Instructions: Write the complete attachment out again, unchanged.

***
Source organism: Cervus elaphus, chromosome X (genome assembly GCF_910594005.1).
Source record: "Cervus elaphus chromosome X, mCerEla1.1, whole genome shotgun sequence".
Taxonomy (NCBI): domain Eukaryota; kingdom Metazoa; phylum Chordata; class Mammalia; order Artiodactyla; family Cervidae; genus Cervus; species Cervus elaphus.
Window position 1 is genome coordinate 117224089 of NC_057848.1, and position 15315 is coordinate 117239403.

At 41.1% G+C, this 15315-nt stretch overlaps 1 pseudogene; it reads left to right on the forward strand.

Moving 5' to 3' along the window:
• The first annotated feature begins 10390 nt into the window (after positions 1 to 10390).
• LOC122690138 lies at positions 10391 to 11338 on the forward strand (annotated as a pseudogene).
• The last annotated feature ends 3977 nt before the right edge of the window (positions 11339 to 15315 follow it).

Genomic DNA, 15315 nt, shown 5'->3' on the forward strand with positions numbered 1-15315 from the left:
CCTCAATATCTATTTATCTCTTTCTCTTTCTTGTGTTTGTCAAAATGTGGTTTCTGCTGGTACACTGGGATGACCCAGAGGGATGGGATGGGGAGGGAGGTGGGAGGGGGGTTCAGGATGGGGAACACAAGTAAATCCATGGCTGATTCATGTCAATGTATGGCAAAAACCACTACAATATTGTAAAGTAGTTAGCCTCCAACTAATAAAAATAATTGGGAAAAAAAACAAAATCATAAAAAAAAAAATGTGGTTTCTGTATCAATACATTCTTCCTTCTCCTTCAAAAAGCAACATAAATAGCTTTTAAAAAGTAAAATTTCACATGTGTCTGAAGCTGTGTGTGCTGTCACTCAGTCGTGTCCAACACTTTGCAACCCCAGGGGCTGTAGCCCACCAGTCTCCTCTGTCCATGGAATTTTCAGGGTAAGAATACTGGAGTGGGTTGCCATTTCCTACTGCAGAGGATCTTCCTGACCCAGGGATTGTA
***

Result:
Source organism: Cervus elaphus, chromosome X (genome assembly GCF_910594005.1).
Source record: "Cervus elaphus chromosome X, mCerEla1.1, whole genome shotgun sequence".
Taxonomy (NCBI): domain Eukaryota; kingdom Metazoa; phylum Chordata; class Mammalia; order Artiodactyla; family Cervidae; genus Cervus; species Cervus elaphus.
Window position 1 is genome coordinate 117224089 of NC_057848.1, and position 15315 is coordinate 117239403.

At 41.1% G+C, this 15315-nt stretch overlaps 1 pseudogene; it reads left to right on the forward strand.

Moving 5' to 3' along the window:
• The first annotated feature begins 10390 nt into the window (after positions 1 to 10390).
• LOC122690138 lies at positions 10391 to 11338 on the forward strand (annotated as a pseudogene).
• The last annotated feature ends 3977 nt before the right edge of the window (positions 11339 to 15315 follow it).

Genomic DNA, 15315 nt, shown 5'->3' on the forward strand with positions numbered 1-15315 from the left:
CCTCAATATCTATTTATCTCTTTCTCTTTCTTGTGTTTGTCAAAATGTGGTTTCTGCTGGTACACTGGGATGACCCAGAGGGATGGGATGGGGAGGGAGGTGGGAGGGGGGTTCAGGATGGGGAACACAAGTAAATCCATGGCTGATTCATGTCAATGTATGGCAAAAACCACTACAATATTGTAAAGTAGTTAGCCTCCAACTAATAAAAATAATTGGGAAAAAAAACAAAATCATAAAAAAAAAAATGTGGTTTCTGTATCAATACATTCTTCCTTCTCCTTCAAAAAGCAACATAAATAGCTTTTAAAAAGTAAAATTTCACATGTGTCTGAAGCTGTGTGTGCTGTCACTCAGTCGTGTCCAACACTTTGCAACCCCAGGGGCTGTAGCCCACCAGTCTCCTCTGTCCATGGAATTTTCAGGGTAAGAATACTGGAGTGGGTTGCCATTTCCTACTGCAGAGGATCTTCCTGACCCAGGGATTGTA